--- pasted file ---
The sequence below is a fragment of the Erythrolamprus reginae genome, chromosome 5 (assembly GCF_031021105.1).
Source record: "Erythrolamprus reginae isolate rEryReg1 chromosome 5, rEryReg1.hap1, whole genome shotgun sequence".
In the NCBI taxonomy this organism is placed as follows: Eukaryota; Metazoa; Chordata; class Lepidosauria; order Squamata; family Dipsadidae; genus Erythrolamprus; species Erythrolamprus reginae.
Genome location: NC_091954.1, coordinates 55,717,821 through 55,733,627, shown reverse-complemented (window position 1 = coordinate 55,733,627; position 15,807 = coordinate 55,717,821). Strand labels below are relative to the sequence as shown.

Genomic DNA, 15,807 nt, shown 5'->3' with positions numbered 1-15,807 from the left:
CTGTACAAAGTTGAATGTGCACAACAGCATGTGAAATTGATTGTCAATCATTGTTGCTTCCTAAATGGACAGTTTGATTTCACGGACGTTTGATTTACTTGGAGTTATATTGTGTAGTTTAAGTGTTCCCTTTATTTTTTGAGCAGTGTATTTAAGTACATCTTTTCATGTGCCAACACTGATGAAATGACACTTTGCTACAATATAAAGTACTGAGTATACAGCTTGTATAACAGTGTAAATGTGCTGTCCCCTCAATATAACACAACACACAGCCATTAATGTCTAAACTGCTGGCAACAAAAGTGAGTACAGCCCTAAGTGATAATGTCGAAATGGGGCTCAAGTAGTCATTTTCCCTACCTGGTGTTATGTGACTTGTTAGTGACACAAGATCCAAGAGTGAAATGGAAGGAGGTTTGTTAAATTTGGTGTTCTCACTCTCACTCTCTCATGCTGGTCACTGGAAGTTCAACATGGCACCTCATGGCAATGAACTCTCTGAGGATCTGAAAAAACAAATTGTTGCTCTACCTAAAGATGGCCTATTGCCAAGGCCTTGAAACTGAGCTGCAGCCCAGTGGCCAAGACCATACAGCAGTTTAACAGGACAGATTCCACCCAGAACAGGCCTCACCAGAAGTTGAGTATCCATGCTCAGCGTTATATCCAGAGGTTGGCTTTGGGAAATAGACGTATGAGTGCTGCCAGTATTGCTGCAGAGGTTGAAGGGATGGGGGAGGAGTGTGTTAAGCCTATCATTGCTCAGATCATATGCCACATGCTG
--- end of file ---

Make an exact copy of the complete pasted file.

The sequence below is a fragment of the Erythrolamprus reginae genome, chromosome 5 (assembly GCF_031021105.1).
Source record: "Erythrolamprus reginae isolate rEryReg1 chromosome 5, rEryReg1.hap1, whole genome shotgun sequence".
In the NCBI taxonomy this organism is placed as follows: Eukaryota; Metazoa; Chordata; class Lepidosauria; order Squamata; family Dipsadidae; genus Erythrolamprus; species Erythrolamprus reginae.
Genome location: NC_091954.1, coordinates 55,717,821 through 55,733,627, shown reverse-complemented (window position 1 = coordinate 55,733,627; position 15,807 = coordinate 55,717,821). Strand labels below are relative to the sequence as shown.

Genomic DNA, 15,807 nt, shown 5'->3' with positions numbered 1-15,807 from the left:
CTGTACAAAGTTGAATGTGCACAACAGCATGTGAAATTGATTGTCAATCATTGTTGCTTCCTAAATGGACAGTTTGATTTCACGGACGTTTGATTTACTTGGAGTTATATTGTGTAGTTTAAGTGTTCCCTTTATTTTTTGAGCAGTGTATTTAAGTACATCTTTTCATGTGCCAACACTGATGAAATGACACTTTGCTACAATATAAAGTACTGAGTATACAGCTTGTATAACAGTGTAAATGTGCTGTCCCCTCAATATAACACAACACACAGCCATTAATGTCTAAACTGCTGGCAACAAAAGTGAGTACAGCCCTAAGTGATAATGTCGAAATGGGGCTCAAGTAGTCATTTTCCCTACCTGGTGTTATGTGACTTGTTAGTGACACAAGATCCAAGAGTGAAATGGAAGGAGGTTTGTTAAATTTGGTGTTCTCACTCTCACTCTCTCATGCTGGTCACTGGAAGTTCAACATGGCACCTCATGGCAATGAACTCTCTGAGGATCTGAAAAAACAAATTGTTGCTCTACCTAAAGATGGCCTATTGCCAAGGCCTTGAAACTGAGCTGCAGCCCAGTGGCCAAGACCATACAGCAGTTTAACAGGACAGATTCCACCCAGAACAGGCCTCACCAGAAGTTGAGTATCCATGCTCAGCGTTATATCCAGAGGTTGGCTTTGGGAAATAGACGTATGAGTGCTGCCAGTATTGCTGCAGAGGTTGAAGGGATGGGGGAGGAGTGTGTTAAGCCTATCATTGCTCAGATCATATGCCACATGCTG